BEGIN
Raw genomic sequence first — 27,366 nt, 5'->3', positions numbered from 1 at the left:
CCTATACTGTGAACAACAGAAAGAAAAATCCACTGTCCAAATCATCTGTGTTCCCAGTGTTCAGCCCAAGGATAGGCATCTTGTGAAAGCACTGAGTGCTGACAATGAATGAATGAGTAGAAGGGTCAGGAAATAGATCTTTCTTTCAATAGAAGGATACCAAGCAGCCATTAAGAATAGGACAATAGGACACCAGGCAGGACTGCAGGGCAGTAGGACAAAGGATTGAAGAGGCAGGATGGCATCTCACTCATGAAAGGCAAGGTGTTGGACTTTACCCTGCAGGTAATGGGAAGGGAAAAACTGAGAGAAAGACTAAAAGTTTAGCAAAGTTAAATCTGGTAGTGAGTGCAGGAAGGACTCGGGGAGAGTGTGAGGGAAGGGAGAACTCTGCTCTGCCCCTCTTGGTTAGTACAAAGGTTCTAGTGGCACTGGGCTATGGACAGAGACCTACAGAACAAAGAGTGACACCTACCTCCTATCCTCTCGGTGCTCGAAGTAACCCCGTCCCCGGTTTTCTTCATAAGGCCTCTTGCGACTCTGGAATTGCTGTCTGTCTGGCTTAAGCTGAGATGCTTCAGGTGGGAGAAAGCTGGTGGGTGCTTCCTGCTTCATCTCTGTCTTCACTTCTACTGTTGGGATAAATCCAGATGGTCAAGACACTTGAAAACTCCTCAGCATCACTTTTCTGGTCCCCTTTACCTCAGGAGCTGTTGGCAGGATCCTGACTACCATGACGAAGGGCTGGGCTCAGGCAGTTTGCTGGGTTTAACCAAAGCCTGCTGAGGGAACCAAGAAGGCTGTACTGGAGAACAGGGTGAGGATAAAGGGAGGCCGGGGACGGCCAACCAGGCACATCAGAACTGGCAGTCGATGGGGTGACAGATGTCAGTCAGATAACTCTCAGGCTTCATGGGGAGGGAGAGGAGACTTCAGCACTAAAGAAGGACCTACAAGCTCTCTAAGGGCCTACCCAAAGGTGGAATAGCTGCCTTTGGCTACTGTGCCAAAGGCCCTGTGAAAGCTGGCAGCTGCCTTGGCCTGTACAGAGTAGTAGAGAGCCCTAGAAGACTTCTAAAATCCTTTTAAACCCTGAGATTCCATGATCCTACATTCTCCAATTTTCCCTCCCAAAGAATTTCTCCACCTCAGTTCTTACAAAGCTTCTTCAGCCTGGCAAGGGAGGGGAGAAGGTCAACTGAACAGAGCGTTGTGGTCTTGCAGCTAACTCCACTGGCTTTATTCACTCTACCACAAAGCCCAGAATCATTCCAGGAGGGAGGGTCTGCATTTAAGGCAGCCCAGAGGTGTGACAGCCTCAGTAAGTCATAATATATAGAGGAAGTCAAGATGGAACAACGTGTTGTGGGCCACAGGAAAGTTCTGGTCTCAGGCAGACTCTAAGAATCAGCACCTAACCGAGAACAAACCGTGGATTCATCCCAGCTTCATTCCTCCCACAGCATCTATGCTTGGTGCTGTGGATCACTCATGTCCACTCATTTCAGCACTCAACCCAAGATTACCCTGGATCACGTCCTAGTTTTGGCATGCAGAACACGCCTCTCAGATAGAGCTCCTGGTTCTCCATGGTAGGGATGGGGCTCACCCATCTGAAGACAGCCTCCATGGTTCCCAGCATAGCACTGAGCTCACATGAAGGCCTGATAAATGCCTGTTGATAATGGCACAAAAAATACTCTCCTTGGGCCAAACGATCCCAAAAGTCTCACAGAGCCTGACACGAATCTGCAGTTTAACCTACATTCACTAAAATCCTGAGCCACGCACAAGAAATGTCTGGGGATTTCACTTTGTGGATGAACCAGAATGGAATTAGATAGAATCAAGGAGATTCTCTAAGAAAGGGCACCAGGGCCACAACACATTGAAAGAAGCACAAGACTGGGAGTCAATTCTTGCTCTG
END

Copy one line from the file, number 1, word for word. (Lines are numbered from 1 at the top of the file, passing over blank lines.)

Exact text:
Raw genomic sequence first — 27,366 nt, 5'->3', positions numbered from 1 at the left: